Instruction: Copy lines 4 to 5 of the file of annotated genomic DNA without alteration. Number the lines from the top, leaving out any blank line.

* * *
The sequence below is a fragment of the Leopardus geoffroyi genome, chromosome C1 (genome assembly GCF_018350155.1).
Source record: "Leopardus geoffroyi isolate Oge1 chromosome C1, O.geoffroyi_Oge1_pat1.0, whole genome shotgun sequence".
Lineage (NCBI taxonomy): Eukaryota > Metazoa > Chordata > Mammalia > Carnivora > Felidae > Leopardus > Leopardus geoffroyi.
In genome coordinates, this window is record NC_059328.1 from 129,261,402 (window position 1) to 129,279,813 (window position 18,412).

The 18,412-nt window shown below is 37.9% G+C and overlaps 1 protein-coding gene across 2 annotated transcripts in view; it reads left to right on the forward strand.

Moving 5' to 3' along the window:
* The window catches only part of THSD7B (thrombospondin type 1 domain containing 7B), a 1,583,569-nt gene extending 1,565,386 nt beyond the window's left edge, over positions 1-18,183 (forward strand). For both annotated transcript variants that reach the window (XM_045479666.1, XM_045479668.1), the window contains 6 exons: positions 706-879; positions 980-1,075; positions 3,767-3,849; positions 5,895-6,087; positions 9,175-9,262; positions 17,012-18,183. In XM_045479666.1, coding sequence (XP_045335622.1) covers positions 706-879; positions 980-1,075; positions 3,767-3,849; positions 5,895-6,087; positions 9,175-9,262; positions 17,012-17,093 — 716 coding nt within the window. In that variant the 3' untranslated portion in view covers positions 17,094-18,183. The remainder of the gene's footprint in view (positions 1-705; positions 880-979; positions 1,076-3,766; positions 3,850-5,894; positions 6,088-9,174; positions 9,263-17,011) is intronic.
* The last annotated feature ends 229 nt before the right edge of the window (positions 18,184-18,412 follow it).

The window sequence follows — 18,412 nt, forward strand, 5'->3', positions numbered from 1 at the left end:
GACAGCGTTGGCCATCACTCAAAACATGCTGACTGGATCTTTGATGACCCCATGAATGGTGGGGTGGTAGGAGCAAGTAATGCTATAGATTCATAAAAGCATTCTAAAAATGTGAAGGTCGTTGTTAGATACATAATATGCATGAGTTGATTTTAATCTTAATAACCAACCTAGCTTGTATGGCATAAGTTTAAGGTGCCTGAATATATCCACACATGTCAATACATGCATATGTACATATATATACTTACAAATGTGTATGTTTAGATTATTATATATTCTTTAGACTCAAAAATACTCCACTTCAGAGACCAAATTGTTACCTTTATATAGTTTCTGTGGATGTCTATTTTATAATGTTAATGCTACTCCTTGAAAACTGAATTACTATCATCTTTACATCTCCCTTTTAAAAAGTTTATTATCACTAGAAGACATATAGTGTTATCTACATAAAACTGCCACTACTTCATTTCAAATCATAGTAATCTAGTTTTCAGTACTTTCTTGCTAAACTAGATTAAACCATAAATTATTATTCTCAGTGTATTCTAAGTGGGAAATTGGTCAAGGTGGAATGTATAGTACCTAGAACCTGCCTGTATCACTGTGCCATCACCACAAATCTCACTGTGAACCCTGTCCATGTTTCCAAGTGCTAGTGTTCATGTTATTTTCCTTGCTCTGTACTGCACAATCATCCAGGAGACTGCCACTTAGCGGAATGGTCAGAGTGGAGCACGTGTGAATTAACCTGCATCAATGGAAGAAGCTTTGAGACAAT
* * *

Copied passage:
In genome coordinates, this window is record NC_059328.1 from 129,261,402 (window position 1) to 129,279,813 (window position 18,412).

The 18,412-nt window shown below is 37.9% G+C and overlaps 1 protein-coding gene across 2 annotated transcripts in view; it reads left to right on the forward strand.